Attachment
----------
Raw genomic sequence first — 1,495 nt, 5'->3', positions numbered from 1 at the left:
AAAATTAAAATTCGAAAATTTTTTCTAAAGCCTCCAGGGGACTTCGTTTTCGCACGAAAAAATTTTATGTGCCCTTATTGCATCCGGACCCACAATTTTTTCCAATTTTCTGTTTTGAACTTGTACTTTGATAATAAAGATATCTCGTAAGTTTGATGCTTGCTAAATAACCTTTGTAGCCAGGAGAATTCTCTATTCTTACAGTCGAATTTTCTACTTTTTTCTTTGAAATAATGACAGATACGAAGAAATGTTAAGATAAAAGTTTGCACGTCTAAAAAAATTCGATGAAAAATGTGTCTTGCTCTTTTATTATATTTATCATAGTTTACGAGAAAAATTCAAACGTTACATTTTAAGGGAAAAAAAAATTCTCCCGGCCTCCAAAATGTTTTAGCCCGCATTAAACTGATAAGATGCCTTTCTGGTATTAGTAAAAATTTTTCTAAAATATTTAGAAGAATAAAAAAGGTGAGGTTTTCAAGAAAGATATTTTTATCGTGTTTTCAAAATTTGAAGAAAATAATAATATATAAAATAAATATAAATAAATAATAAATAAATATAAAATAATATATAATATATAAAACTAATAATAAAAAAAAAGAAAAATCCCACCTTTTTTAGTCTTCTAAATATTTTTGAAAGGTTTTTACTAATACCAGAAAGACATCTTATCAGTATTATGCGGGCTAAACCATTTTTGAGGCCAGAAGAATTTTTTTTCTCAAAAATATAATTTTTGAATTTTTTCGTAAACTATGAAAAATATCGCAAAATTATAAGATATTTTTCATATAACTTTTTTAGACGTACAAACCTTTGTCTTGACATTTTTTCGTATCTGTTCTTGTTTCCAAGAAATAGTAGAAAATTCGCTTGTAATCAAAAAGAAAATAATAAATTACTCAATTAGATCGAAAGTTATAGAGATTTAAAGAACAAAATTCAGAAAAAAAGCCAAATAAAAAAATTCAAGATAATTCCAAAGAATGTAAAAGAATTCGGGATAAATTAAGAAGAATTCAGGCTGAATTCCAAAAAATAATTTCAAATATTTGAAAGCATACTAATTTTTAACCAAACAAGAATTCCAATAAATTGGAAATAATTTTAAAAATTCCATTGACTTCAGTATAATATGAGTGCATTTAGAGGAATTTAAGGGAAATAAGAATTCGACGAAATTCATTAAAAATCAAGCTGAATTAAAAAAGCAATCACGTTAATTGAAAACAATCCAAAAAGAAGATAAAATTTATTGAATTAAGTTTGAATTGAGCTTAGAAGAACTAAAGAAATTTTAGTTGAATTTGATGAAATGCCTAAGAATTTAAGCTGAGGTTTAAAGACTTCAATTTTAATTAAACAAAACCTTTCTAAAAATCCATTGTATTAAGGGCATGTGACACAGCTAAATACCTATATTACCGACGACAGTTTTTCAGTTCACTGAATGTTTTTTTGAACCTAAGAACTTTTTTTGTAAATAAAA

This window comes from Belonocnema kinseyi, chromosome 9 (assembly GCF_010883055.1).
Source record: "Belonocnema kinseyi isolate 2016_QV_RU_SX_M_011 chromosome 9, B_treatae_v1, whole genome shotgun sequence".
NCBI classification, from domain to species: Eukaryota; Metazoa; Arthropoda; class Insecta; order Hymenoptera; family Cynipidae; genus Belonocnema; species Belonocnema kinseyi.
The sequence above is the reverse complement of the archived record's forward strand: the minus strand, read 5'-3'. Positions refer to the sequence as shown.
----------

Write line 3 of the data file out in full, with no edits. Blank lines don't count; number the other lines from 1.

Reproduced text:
This window comes from Belonocnema kinseyi, chromosome 9 (assembly GCF_010883055.1).